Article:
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There’s something you want to do, but you’re afraid to do it. So, what are you really afraid of? What are the odds of that terrible thing actually happening?

You know the risk. Get out there on a bike, and you could be hit by a car. You could catch a wheel in a storm sewer, crack your head against the concrete, and suffer permanent brain damage or death.

Add the risks of poisonous snake bites, death by heat exhaustion, heart attacks, being shot, and a zillion other dangers. Why would you ever go out on a bike ride? What are you thinking?

You’re thinking in a probabilistic way. All of those things could happen, but the probability of any of them happening is so tiny that you can probably ignore it.

You could bike every day for the rest of your life and probably never have to encounter any of the dangers we just mentioned.

Probabilistic thinking is one of the things that puts you on your bike in the first place, and it can serve you well in many other aspects of your life.

There are many people out there who might like to bike more, but they live in terror of the risks. They’re making an assumption. There are two possible outcomes: A) You could have a wonderful time, or B)You could die.

For the person who is afraid of a bike ride, both A and B are equally probable. They’re suffering from a big misunderstanding.

If there were equal odds of enjoying a good ride or dying a horrible death, you’d probably think twice before going on a bike ride. But the odds are not equal. Probabilistic thinking enables you to enjoy your bike ride, knowing that the chances of a fatality are somewhere in the ballpark of being struck by lightning or winning the lottery.

Now let’s apply this probabilistic thinking to some other part of your life.

There’s something you want to do, but you’re afraid to do it. But what are you really afraid of? What are the odds of that terrible thing actually happening?

Biking can help you cross a bridge of fear
Biking can help you cross a bridge of fear

I’ll give you a few examples. I used to be afraid of singing in front of people. I thought I would sound terrible and people would boo me off the stage.

This wouldn’t be such a bad thing, but let’s assume it would be the end of the world. It’s still worth singing, because the odds of having an audience that rude and boorish is minuscule. If you ever sing in public, most of the audience will be fans, friends, and family who love you.

What are you afraid of? Talking to that good-looking person, or finally asking them out?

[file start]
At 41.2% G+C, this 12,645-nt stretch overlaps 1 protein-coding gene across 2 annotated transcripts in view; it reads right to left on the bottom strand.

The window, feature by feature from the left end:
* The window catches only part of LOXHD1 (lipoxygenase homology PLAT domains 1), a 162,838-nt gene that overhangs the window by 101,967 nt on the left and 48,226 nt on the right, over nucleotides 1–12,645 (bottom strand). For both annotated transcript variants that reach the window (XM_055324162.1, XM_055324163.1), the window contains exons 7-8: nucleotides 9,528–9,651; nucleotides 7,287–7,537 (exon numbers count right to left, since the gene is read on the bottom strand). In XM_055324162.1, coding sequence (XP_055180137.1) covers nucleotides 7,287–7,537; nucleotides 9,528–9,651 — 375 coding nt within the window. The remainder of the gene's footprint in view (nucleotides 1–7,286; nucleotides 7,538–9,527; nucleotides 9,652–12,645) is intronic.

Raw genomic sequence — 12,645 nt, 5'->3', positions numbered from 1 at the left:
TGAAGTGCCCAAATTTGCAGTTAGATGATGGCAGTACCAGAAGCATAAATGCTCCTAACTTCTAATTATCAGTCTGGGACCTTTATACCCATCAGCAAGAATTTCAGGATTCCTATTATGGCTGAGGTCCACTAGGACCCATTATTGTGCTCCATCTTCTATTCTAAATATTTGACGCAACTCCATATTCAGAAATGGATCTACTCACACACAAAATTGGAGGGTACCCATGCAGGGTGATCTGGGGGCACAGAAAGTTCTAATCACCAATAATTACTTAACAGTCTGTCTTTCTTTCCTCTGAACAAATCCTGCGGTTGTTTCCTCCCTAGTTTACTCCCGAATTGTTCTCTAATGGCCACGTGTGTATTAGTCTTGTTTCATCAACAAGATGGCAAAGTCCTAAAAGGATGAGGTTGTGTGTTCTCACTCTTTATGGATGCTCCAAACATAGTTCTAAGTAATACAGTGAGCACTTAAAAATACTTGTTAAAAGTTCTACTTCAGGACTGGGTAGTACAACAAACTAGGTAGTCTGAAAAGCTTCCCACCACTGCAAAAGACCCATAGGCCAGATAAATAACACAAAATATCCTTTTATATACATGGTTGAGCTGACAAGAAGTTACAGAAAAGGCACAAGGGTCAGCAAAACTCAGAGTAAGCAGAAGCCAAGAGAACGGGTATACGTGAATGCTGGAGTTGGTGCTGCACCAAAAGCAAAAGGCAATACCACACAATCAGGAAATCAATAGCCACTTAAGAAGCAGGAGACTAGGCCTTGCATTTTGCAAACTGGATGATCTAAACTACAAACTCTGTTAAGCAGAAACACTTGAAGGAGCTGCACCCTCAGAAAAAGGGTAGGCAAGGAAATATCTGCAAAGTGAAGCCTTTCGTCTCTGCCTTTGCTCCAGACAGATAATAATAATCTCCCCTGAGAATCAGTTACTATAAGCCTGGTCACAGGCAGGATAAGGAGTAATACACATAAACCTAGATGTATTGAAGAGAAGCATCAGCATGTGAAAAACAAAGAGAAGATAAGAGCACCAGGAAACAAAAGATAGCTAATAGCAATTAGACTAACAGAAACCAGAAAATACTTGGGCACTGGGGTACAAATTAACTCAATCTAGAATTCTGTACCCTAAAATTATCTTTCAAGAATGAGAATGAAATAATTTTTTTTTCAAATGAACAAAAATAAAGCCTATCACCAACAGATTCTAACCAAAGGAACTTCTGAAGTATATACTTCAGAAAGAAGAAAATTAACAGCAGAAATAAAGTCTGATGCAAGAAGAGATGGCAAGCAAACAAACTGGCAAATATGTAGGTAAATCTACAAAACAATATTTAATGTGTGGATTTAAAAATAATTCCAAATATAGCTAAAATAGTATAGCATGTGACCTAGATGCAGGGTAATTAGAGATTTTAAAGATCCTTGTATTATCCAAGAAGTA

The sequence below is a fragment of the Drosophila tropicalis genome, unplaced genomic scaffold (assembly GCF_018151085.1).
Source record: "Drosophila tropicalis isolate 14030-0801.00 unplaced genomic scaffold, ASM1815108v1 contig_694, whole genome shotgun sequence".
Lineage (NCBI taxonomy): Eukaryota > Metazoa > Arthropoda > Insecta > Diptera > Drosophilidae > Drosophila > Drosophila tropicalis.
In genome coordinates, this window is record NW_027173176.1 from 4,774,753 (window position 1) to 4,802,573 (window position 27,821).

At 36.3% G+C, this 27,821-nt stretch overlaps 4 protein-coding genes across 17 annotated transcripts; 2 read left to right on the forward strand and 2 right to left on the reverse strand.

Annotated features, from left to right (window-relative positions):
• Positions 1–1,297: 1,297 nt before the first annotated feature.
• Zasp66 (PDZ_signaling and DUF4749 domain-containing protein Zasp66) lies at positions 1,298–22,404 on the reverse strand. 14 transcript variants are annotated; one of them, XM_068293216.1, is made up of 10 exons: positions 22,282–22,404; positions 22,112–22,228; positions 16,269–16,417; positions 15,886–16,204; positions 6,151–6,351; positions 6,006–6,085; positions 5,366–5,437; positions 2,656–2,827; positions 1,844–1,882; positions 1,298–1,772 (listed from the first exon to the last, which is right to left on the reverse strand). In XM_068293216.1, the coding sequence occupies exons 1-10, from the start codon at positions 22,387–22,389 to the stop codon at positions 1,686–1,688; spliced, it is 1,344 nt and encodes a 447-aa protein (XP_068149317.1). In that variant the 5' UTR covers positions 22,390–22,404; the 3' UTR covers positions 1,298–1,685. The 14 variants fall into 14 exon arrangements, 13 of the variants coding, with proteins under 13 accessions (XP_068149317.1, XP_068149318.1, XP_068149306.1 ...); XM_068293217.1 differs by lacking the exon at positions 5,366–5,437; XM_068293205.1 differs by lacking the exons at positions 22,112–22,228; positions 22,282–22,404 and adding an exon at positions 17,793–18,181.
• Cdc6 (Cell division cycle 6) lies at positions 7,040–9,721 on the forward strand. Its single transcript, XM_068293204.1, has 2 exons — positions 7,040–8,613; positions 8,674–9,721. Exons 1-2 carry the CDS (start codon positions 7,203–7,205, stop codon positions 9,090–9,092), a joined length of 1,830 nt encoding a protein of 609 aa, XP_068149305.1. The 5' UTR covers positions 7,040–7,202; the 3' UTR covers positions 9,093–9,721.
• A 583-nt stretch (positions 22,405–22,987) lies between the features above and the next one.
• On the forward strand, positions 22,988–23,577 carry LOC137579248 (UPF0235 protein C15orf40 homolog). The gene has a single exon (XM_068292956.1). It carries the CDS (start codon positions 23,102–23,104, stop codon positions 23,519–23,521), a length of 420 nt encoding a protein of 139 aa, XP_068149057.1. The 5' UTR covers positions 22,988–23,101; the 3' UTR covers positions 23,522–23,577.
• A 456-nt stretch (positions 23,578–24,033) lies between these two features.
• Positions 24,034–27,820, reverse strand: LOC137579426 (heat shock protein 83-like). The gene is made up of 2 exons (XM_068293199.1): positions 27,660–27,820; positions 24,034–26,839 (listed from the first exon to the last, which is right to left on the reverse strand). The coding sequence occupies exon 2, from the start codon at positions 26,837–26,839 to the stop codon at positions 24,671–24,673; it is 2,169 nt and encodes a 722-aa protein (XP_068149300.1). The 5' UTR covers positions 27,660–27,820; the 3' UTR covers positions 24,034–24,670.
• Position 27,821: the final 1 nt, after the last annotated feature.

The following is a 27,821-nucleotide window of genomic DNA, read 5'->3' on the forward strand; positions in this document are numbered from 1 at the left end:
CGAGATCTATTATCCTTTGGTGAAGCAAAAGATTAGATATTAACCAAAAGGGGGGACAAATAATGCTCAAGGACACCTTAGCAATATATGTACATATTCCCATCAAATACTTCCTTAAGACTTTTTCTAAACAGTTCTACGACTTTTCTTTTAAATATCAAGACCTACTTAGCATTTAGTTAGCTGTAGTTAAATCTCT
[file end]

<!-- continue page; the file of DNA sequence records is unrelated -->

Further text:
Okay, here the odds of success might be against you (but then again, you may be surprised). But the odds of a really terrible outcome are still small enough to ignore. Worst-case scenario, this person might politely turn you down.

Unless you have really bad judgement, your immediate future probably won’t include a drink in your face, a restraining order, or even a terribly awkward moment.

Now let’s look at even bigger things.

Have you ever thought about creating something big for the world, something that might change your life and other lives as well? Maybe you’ve got a book you want to write, an idea for a new game or an entire business. Maybe you’re thinking about a long and dangerous journey.

How dangerous could it be?

Here’s where you apply your probabilistic thinking skills.

Whatever you want to do, you can probably think of several bad outcomes. But how bad are these outcomes, and what are the chances that they’ll really happen?

Most of the dangers you list will fall into one of these two categories. First, they’re not so bad. You can live with them, and you’ll be able to dust yourself off and carry on. Or second, they are pretty grave and serious, but the probability that they’ll ever happen is low.

Once you understand probability, you can take on challenges that may have seemed much harder before. Buy a house. Go after a better job, or start your own business. Travel somewhere you’ve always wanted to go. Find the love of your life, or at least test-drive a few candidates.

Since you’ve involved yourself in biking, and maybe bike touring, you already have mad skills when it comes to probabilistic thinking.

Use what you’ve got, and soon you’ll start getting all the other things that you want out of life.

There is a simple way to protect yourself (besides wearing a mask, which could help you too) from the worst effects of automobile exhaust. And you should take this seriously.

This is meant for all you brave urban bicycle commuters, who expose yourself to the hazards of city traffic at the worst times of the day. But it also applies to anyone who rides their bike in an urban environment.

bicycling reduces air pollution
Reduce pollution by ensuring your vehicle is smog compliant

There is a simple way to protect yourself (besides wearing a mask, which could help you too) from the worst effects of automobile exhaust. And you should take this seriously.